Counseling patients about contraceptive use and providing contraceptives increases contraceptive use without increasing the risk for sexually transmitted infections (STIs) or reducing condom use compared to usual practice, according to a review and meta-analysis.
Researchers analyzed randomized controlled trials of the effectiveness of contraceptive counseling and provision of interventions to increase use of contraceptives and reduce unintended pregnancy in cisgender women. Trials were included if they compared provision of enhanced contraceptive counseling, contraceptives, or both versus usual care or an active control. The study was funded by the Resources Legacy Fund, a private organization that funds efforts on climate change, social change, and diversity, equity, and inclusion. The study results were published May 24 by Annals of Internal Medicine. A video summary of the review is also available.
The review and meta-analysis included 38 trials involving 43 articles and 25,472 participants. Contraceptive use was higher with various counseling interventions (risk ratio [RR], 1.39 [95% CI, 1.16 to 1.72]; 10 trials), with provision of emergency contraception in advance of use (RR, 2.12 [95% CI, 1.79 to 2.36]; 8 trials), and with provision immediately postpartum (RR, 1.15 [95% CI, 1.01 to 1.52]; 5 trials) or at the time of abortion (RR, 1.19 [95% CI, 1.09 to 1.32]; 5 trials) than with usual care or active controls in multiple clinical settings, the analysis found. Pregnancy rates were generally lower with interventions, although most trials were underpowered and did not determine pregnancy intention. Interventions were not associated with increased risk for STIs (RR, 1.05 [95% CI, 0.87 to 1.25]; 5 trials) or reduced condom use (RR, 1.03 [95% CI, 0.94 to 1.13]; 6 trials).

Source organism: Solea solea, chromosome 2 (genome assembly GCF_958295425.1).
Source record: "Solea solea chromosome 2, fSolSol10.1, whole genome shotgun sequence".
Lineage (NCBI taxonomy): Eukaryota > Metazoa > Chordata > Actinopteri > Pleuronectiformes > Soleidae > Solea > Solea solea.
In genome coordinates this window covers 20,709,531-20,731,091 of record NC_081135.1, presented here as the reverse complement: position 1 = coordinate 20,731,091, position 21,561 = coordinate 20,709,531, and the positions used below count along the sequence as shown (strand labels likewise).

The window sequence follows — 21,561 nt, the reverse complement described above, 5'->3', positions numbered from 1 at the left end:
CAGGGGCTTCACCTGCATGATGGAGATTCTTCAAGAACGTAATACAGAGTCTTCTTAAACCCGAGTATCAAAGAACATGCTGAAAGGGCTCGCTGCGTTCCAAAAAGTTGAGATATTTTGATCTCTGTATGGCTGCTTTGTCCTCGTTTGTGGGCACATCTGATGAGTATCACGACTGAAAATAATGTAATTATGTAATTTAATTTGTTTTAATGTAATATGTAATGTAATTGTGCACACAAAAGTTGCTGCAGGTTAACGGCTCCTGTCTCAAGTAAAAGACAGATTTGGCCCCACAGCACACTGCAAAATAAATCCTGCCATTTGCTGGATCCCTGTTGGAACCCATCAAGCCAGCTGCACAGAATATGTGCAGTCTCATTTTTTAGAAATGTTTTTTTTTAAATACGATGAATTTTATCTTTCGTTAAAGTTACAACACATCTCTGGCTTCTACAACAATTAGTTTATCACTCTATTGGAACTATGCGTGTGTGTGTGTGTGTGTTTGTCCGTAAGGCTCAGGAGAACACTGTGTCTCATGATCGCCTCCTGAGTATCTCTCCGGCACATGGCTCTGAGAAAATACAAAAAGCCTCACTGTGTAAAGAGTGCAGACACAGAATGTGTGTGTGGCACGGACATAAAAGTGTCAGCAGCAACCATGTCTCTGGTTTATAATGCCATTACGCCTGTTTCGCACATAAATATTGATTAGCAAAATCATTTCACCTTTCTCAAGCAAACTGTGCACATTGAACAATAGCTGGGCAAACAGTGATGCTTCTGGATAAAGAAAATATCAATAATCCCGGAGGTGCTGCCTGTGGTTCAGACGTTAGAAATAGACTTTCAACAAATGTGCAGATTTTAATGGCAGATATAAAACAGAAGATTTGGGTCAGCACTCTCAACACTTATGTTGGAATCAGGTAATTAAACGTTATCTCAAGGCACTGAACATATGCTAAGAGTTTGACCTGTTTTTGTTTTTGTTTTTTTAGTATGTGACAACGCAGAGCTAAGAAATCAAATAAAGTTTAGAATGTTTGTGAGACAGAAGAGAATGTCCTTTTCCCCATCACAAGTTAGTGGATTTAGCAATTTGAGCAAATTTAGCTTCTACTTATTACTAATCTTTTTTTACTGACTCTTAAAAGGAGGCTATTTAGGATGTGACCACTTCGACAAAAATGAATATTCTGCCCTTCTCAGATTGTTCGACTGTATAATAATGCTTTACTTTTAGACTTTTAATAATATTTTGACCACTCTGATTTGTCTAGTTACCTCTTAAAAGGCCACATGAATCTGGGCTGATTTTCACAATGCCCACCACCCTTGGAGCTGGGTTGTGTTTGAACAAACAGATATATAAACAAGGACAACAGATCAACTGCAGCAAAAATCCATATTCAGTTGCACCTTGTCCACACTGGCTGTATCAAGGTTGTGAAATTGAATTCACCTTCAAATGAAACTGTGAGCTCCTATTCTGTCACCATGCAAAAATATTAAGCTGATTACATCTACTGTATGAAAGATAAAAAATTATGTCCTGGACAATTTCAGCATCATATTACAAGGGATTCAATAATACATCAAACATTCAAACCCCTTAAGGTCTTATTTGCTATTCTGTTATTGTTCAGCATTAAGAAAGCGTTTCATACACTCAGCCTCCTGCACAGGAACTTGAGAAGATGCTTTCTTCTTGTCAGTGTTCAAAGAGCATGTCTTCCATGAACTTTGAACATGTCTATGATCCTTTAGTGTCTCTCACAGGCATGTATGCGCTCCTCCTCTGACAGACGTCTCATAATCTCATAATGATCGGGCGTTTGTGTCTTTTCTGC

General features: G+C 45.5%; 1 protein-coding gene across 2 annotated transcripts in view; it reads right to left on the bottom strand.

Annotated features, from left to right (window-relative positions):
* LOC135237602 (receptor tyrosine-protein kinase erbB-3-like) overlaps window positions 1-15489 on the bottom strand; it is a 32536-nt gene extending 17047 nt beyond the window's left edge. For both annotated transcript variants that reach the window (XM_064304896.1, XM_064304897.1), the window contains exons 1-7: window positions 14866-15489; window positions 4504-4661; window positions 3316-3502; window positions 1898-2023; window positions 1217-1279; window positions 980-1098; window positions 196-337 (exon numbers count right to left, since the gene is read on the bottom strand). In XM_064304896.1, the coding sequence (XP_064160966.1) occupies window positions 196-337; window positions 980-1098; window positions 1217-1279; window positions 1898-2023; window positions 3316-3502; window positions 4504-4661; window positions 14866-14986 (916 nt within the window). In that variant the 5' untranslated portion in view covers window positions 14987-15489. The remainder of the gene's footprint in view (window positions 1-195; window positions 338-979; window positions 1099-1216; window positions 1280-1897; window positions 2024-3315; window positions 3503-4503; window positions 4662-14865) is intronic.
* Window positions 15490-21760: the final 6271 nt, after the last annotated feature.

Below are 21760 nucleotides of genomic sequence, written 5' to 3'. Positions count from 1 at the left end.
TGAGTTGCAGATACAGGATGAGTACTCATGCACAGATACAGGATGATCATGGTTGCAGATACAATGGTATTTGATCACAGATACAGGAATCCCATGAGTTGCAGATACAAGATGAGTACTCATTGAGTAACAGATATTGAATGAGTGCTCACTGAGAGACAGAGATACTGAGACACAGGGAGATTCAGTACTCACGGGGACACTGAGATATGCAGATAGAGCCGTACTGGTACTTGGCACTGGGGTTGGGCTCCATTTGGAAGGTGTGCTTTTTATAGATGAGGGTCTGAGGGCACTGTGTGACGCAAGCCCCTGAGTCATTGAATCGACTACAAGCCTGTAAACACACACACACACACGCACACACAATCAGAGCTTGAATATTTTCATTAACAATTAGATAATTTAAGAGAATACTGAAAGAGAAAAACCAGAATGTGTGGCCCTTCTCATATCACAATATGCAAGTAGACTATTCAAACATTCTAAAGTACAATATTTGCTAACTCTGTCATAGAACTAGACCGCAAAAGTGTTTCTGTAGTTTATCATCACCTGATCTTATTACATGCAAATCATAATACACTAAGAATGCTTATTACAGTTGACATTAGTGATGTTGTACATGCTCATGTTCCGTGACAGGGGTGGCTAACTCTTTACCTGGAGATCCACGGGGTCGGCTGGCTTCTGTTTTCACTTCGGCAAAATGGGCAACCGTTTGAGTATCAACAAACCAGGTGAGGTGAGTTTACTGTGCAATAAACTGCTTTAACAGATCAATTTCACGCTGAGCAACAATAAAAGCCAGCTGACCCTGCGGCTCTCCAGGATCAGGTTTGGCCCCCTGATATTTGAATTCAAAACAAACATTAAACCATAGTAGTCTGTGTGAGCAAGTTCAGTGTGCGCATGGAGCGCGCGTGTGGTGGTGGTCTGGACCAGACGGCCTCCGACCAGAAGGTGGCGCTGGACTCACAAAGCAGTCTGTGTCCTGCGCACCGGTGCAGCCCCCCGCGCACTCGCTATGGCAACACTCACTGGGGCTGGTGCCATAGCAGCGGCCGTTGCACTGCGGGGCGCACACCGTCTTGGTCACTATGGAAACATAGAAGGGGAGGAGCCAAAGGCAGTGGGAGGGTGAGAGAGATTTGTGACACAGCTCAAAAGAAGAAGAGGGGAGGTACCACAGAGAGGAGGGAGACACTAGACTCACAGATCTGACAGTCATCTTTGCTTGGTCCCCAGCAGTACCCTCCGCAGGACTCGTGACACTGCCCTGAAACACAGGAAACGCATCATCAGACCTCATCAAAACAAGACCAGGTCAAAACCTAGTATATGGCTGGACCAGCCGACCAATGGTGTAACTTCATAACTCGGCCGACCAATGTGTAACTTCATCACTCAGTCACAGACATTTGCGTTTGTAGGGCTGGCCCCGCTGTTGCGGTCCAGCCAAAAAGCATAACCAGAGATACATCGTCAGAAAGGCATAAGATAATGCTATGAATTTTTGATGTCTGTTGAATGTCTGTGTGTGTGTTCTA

The researchers noted that results showed consistently higher contraceptive use for adolescents and women during the months after the interventions compared to usual care or controls, such as receiving educational materials without accompanying counseling. None of the trials evaluated potential harms such as anxiety, stigma, and reproductive coercion.
“Clinicians and health systems could improve contraceptive care by providing effective services applicable to their patient populations. These include implementing enhanced contraceptive counseling, provision, and follow-up services; providing emergency contraception in advance; and delivering services immediately postpartum or at the time of abortion,” the authors wrote.
In an accompanying editorial, Christine Laine, MD, FACP, Editor-in-Chief of Annals of Internal Medicine, noted that unintended pregnancy has adverse consequences for physical and mental well-being and that the health consequences of an unintended pregnancy can be particularly great for women with underlying medical conditions. In addition, contraceptive counseling and provision should become a routine part of internal medicine practice as well as a quality metric for clinicians, she said.
“Changes in training, reimbursement, and quality measures are needed to facilitate such integration. However, it is in the power of every physician to begin to make contraceptive counseling a routine part of preventive care by asking women of childbearing age a few key questions and facilitating effective contraception for those who do not desire pregnancy,” the editorial stated. “In addition, if the goal is to reduce unintended pregnancies, we should ask all patients regardless of sex and gender who are sexually active whether pregnancy is possible and desired and, when appropriate, counsel them about effective contraception.”
A cover story in the May ACP Internist addressed long-acting reversible contraceptives and the incorporation of placement procedures and contraceptive counseling into primary care and resident education.